Dogs often give us an irresistible urge to pet and pamper them and this often entails kissing them, but do dogs really like being kissed? This is a very important question, because kissing dogs along with blowing in their faces, hugging them, looming over them and patting them on their head are all part of the list of those behaviors dogs might not like. Of course, not all dogs are created equal so there are certainly some dogs who may likely enjoy the interaction (at least that's what some owners say), or at least tolerate it at the most. So today we take a look at the art of kissing dogs, the dos and dont's that can make a difference between cuddling or going to the ER.
They Call it Puppy Love
Why are people so attracted to kissing dogs? Well, for starters puppies and dogs are blessed with neotenous traits which contributes to making them irresistible.
Neoteny comes from the Greek word "neos" meaning young and the word "teínein" meaning "to extend." Put these two words together and you have "the extension of juvenile traits."
Also known as juvenilization, in evolutionary biology neoteny refers to the process behind the retention of baby-like, "neotenous" features that are often seen in dogs and include large eyes, bulging craniums, higher foreheads and small noses and mouths.
Some like to call it "the cuteness factor" as they relate to those traits that make us ooohh and ahhh and evoke all those warm and fuzzy feelings of dealing with cuteness and care taking.
These traits are more pronounced in puppies and certain dog breeds such as the cavalier King Charles spaniel, Pekingese, pug and French bulldog. So yes, if seeing dogs makes you feel like hugging them and kissing them, it's likely because they have these physical traits that makes them so hard to resist!
A Touch of Oxytocin
On top of the cutesy factor that makes us want to hug and kiss dogs, is another factor that plays a big role in how we perceive our dogs: this time though, it's at a chemical level.
We're talking about the power of oxytocin. If you perceive your dog as your fur baby, consider that there may be a scientific explanation for that feeling. According to a study conducted by Nagasawa et al, when dogs gaze at our eyes, it increases our levels of oxytocin, the same hormone that makes us bond to human infants.
This finding may ultimately lead us to discovering how dogs became our companions thousands of years ago.“It’s an incredible finding that suggests that dogs have hijacked the human bonding system,” says Brian Hare, an expert on canine cognition at Duke University in Durham, North Carolina, in an article for Science.
Takefumi Kikusui, an animal behaviorist at Azabu University in Sagamihara, Japan, also studied the role of oxytoxin, and found that the oxytocin effect was actually mutual when it comes to people and dogs, mimicking the mutual gazing of mothers and human infants. Kikusui found that male and female dogs experienced a 130 percent rise in oxytocin levels, while male and female owners experienced a 300 percent increase. Interestingly, no oxytocin increase was seen in wolves and their owners who also participated in the research and spent little time gazing at each other.
This suggests why we feel so close to our dogs and, at the same time, provides us an insight into the process of domestication if we consider that only canine specimens capable of bonding and forming social attachments were those who ultimately received care and protection from humans.
Not too Fast
While it's quite romantic to imagine dogs as our fur babies, dogs don't necessarily see us as their mothers and, most of all, they may not be willing to accept certain behaviors from us.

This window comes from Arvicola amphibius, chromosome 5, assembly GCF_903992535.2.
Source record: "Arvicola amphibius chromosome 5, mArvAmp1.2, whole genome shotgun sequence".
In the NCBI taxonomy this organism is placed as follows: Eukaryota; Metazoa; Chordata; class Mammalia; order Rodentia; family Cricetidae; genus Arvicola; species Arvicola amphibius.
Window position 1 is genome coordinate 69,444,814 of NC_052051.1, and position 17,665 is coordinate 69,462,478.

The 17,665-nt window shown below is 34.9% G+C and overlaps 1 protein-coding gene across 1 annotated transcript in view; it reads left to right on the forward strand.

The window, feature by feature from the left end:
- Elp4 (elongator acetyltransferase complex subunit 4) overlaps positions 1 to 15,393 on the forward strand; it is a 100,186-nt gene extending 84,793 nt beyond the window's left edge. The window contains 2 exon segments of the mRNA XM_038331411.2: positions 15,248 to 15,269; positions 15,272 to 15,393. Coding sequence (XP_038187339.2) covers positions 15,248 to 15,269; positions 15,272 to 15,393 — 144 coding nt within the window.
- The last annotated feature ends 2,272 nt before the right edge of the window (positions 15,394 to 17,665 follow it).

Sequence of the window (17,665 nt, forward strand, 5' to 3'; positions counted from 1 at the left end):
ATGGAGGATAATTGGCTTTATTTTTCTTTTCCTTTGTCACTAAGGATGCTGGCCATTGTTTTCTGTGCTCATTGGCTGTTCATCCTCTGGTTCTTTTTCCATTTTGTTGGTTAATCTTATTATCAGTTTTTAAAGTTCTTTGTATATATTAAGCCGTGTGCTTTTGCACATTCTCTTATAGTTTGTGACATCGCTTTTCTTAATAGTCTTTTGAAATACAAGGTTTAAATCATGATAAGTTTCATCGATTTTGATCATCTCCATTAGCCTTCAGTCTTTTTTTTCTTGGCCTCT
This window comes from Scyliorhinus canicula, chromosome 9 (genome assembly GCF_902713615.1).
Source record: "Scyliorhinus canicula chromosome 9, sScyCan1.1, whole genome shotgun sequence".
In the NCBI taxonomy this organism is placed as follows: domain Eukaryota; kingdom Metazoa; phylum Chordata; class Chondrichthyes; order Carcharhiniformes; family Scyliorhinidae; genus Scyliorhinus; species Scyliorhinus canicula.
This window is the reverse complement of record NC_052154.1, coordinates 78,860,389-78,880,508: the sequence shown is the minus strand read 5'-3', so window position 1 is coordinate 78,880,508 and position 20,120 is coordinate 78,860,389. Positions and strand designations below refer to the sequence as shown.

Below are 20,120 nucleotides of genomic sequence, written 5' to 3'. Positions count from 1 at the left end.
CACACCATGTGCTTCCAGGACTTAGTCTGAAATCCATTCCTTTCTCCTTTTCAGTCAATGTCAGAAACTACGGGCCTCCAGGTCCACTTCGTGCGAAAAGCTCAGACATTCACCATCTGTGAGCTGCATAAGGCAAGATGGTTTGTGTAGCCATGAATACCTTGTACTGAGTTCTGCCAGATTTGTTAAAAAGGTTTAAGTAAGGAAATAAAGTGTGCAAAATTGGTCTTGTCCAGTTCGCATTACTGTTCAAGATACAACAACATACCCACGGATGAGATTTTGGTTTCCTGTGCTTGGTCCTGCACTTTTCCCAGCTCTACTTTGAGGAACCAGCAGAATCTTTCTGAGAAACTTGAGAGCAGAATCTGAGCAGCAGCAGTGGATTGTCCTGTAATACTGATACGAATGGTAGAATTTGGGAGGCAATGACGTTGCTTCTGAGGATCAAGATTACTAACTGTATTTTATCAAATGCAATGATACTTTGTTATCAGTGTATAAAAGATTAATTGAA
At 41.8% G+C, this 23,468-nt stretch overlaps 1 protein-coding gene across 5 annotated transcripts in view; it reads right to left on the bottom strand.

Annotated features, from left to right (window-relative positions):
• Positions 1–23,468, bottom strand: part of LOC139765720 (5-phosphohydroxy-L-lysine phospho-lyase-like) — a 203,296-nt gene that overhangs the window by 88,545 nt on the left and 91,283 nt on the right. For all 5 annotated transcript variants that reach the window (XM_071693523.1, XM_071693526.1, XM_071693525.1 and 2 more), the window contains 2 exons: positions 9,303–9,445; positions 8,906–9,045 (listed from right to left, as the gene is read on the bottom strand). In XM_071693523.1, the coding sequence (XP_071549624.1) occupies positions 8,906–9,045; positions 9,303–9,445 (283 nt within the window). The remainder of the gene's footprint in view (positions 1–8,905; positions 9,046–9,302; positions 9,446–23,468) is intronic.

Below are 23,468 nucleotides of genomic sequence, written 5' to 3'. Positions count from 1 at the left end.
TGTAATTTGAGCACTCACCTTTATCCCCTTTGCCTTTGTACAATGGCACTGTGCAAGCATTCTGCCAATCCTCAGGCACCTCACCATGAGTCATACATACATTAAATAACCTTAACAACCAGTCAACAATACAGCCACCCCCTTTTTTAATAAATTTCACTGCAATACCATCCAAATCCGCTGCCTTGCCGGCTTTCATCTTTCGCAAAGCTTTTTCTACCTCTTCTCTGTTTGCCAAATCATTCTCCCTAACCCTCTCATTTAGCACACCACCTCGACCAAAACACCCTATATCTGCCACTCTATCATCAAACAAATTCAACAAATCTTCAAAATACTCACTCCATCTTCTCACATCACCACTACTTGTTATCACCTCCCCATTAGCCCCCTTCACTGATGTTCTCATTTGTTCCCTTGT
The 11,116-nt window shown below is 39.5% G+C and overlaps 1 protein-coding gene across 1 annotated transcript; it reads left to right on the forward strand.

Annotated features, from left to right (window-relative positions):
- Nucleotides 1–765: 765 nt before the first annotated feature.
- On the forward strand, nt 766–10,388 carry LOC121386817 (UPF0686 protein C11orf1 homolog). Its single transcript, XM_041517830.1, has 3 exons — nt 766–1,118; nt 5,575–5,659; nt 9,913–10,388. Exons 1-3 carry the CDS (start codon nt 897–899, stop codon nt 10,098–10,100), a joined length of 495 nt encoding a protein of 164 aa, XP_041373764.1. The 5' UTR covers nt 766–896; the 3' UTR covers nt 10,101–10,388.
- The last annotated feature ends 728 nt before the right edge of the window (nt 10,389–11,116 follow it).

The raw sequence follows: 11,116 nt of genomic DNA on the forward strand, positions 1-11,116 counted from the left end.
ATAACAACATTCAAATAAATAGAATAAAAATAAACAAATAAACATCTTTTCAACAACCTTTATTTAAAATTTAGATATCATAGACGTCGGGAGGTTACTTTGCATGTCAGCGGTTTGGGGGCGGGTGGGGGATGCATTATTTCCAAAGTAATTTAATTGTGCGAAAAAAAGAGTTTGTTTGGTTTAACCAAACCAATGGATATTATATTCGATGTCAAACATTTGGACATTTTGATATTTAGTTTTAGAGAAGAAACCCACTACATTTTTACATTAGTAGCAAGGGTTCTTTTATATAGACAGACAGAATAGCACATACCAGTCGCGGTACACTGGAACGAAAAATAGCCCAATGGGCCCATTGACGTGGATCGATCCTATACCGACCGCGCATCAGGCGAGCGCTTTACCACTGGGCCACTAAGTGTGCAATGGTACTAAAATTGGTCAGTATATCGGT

This is not because they don't like us, it's just that hugging and kissing are human behaviors that dogs may not understand, even if done with well-meaning intent. When a dog is kissed, it means bringing our faces very close to theirs, something that not all dogs are comfortable with.
On top of that, hugging and kissing dogs also entail wrapping our arms around them and taking a dog's "flight' option (the ability to leave) away. When we hug and kiss them, we may therefore put ourselves at risk for a defensive bite.
Before biting, dogs may try to "tell us" though that they do not appreciate the interaction through subtle or less subtle signs. Watch for ears pulled back, yawning, a raised paw, whale eyes, lip licking, turning the head and looking away before, during and right after the interaction. When ignored, these subtle signs tend to intensify and may escalate to growls, barks, air snaps and muzzle punches, and eventually even biting.
It's important therefore to heed these warning signs and "thank the dog, for not biting" by moving away and making a mental note that, no, Rover doesn't enjoy being hugged and kissed as much as we do.
Even better, don't test your dog's tolerance for hugging and kissing in the first place, but rather interact with your dog in more dog-friendly ways that your dog understands better. Following are some tips for cuddling with your dog.
The Right Time
Even if your dog seems to tolerate kisses, it's important to keep safety and timing in mind. There is a place and time for cuddles, and it's important to time your cuddling time and make sure it matches with your dogs'.
Most dogs don't like to be cuddled when it's dinner time. Most likely, if dogs could talk they would say " Stop with the cuddles, and hurry up instead and get my chow ready!"
Same with when they are aroused by something and are a bit on edge, like when hearing an unfamiliar noise or seeing something out of the window.
Kisses and hugs may also be the last thing a dog wants when he is sleeping or about to fall asleep, or when is hyper and has loads of pent-up energy and would rather go on a walk or a romp in the yard. You can almost hear these dogs say "No sirree! I was home all day doing nothing, no kisses please, let's please go out and do something else instead!
"Put yourself in their shoes — no matter how much you love your spouse, partner or child, would you want his face to be one inch away from yours whenever you are interacting with him?"~Dr. Wailani Sung, veterinary behaviorist.
How Many Taste Buds Do Dogs Have?
Knowing how many taste buds dogs have will allow you to learn more about your canine companion and can also help you understand his behavior better. Dogs share many anatomical features with humans, but they are also built in several different ways. Discover how many taste buds dog have and how this influences their behavior.